You will get a document stating the amount borrowed, the interest rate, the date the bridge mortgage is due, and all the additional costs associated with the bridge financing. The bridge mortgage agreement will disclose everything, so you’ll know the exact amount you must pay to discharge the bridge mortgage fully. Once the sale of your property closes, your lawyer will deduct all funds owing against your property, including the bridge mortgage, and forward those funds to the lender holding your mortgage and bridge.
The pros of bridge mortgages
Bridge mortgage financing offers several benefits for buyers who have discrepancies with their purchase and sale closing dates. In a hot housing market, competition for homes can be fierce. If you can secure a bridge mortgage, you might not lose a property you really want. You canstill take possession of the house without inconveniencing the vendors.
Another advantage is that you don’t have to take a low offer on your home. Knowing you can bridge can give you extra time to sell to make sure you get a great offer on your property. You’ll avoid the stress of having to vacate a home and move into another one on the same day. Same-day moves are a lot of work and can be stressful. Having some extra time might make the process a lot easier.
You can use the extra time to clean the new home, redecorate, make repairs, or renovate it while it’s vacant. It’s a great feeling to have everything done before you move in. A bridge mortgage will take a bit of time to set up. However, most lenders have experience with these loans, so the process is pretty straightforward.
You don’t need to make payments on a bridge mortgage. The loan simply accumulates interest that you’ll pay once the sale of your home closes. Not making extra payments is a great feature because some borrowers could find it challenging to manage an additional payment. Additionally, bridge mortgages don’t have penalties for paying them off as fixed mortgages do.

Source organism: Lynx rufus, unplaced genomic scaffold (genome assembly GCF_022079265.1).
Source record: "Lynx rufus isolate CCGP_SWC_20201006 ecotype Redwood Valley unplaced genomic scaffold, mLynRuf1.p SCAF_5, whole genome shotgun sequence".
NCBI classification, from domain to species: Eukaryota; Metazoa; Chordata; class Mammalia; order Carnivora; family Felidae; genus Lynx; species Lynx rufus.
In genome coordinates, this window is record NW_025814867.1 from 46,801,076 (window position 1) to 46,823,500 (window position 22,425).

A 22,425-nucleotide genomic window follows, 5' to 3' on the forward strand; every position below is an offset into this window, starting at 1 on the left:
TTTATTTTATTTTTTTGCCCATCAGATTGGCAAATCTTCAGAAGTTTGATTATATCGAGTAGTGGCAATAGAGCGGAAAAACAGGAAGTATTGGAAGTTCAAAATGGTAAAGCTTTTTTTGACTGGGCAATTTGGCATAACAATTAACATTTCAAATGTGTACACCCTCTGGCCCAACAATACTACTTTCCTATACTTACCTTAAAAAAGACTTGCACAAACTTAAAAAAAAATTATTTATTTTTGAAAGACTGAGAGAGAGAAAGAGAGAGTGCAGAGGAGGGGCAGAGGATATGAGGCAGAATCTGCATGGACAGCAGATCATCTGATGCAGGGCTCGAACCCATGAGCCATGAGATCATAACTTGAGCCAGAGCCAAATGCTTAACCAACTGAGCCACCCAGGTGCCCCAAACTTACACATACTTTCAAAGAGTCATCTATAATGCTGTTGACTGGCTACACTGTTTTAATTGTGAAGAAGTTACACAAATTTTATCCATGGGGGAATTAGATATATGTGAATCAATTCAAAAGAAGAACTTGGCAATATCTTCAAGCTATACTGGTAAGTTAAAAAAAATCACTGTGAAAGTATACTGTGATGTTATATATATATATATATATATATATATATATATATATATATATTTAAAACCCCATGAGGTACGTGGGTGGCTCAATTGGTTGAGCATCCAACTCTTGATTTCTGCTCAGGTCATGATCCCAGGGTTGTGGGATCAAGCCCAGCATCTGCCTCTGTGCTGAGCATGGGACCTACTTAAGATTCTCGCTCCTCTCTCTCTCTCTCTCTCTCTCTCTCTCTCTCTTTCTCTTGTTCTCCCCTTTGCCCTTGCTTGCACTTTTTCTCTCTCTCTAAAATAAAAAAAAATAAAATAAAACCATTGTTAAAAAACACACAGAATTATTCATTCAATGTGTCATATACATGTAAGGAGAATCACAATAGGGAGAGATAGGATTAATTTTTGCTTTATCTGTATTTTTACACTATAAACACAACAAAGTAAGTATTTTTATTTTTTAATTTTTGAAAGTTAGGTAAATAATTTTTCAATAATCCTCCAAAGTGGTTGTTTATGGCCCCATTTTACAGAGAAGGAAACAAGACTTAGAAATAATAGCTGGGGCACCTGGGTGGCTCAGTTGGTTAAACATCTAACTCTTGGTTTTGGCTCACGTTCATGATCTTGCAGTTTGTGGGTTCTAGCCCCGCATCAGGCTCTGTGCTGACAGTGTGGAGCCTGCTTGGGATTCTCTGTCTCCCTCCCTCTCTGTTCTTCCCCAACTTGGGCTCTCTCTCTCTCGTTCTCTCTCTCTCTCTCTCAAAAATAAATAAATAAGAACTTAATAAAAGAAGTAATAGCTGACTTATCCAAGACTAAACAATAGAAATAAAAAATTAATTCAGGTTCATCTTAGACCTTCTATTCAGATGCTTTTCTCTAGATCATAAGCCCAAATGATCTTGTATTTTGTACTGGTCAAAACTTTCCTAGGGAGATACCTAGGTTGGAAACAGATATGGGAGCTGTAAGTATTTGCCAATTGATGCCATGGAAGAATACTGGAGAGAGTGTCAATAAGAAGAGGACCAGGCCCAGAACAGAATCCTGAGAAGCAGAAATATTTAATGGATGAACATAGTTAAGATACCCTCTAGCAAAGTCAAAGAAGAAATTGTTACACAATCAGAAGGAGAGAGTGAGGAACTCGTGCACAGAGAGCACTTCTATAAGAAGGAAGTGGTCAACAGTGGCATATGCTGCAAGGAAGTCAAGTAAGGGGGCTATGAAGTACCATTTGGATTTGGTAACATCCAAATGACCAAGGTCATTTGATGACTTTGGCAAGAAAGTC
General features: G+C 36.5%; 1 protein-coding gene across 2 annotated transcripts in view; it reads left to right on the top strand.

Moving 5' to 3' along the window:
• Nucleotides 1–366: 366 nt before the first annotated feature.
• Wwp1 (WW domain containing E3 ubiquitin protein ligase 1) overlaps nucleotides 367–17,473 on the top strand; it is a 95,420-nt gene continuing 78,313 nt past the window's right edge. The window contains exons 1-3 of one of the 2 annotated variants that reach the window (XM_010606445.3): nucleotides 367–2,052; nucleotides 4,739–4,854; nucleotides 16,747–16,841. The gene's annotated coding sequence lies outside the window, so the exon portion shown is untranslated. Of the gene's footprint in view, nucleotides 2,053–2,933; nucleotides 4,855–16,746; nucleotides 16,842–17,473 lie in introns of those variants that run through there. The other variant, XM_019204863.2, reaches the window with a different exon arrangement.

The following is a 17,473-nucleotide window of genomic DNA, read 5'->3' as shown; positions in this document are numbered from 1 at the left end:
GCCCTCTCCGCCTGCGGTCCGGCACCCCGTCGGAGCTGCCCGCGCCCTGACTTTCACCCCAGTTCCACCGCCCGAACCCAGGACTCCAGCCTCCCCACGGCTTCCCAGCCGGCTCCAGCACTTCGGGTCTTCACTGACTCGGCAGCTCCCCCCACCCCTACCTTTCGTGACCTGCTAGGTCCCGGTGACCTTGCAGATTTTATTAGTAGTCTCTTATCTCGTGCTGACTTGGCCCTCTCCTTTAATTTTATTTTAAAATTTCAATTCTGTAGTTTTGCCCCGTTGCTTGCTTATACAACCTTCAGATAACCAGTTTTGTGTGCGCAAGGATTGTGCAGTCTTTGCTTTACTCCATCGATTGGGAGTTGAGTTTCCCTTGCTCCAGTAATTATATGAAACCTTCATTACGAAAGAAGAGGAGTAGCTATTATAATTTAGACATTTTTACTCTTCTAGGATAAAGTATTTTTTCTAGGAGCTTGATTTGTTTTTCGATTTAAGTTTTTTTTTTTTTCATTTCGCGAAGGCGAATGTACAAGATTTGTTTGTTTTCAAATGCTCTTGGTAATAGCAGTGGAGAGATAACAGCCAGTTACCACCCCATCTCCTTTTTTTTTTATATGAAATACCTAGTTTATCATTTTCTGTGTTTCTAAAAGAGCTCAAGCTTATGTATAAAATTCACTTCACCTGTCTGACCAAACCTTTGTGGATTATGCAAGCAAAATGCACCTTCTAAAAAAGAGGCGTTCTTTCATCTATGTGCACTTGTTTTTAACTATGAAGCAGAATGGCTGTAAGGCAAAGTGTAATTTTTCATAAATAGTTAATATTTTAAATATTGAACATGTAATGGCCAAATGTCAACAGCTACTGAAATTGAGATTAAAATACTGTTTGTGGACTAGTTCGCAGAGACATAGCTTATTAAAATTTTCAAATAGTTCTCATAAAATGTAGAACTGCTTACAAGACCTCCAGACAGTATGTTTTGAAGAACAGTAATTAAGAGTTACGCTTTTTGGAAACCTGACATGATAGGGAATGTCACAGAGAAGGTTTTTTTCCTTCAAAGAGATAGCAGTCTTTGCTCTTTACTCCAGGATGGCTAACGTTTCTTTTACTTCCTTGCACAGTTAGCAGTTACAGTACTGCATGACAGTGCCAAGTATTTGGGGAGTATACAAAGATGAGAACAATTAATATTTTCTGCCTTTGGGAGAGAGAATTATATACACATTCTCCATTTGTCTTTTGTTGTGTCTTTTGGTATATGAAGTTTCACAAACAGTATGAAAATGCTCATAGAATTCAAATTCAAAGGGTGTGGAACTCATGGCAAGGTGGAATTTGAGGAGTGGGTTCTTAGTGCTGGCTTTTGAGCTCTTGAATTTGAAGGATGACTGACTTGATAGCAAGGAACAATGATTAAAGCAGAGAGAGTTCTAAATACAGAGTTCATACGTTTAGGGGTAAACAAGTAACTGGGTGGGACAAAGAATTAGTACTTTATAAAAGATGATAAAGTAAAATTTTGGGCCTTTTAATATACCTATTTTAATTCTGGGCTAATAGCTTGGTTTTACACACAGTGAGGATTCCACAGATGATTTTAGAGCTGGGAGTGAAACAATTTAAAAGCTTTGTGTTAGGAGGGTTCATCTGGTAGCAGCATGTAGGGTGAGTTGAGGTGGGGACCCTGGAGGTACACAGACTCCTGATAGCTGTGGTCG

The cons of bridge mortgages
Well, the most obvious sticking point is the cost. It seems there are fees on top of fees to process bridge financing. The longer you take the bridge mortgage, the more interest you’ll pay. The interest rate is often a floating rate, meaning that as the prime rate changes, so does your rate. If the prime rate is declining, that can be a good thing. But, the lending rate can increase quite quickly. If it increases while you have a bridge mortgage, your rate will increase, and you will pay higher interest costs.
Another potential pitfall is that an Agreement of Purchase and Sale is just an agreement. Once buyers waive their conditions, they are contractually obligated to buy your home, but sometimes things happen. If they change their mind or didn’t qualify for financing after all, you’re now stuck with two homes. While this is an unlikely scenario, it can still happen. Having to list your property again if the original deal falls through will definitely add stress to the process.
Is a bridge mortgage right for you?
Bridge mortgages offer buyers a lot of flexibility when purchasing a new home and selling their own. They do have fees and interest costs, but they’re not outrageous. A bridge mortgage gives you the felxibility to buy that dream home and make your move a lot easier.
If you think you might need a bridge mortgage or want the option of getting one, talk to your lender. Your lender will let you know what they need to set up bridge financing for you. Once your lender has all the necessary information, your bridge loan can be set up quickly and easily.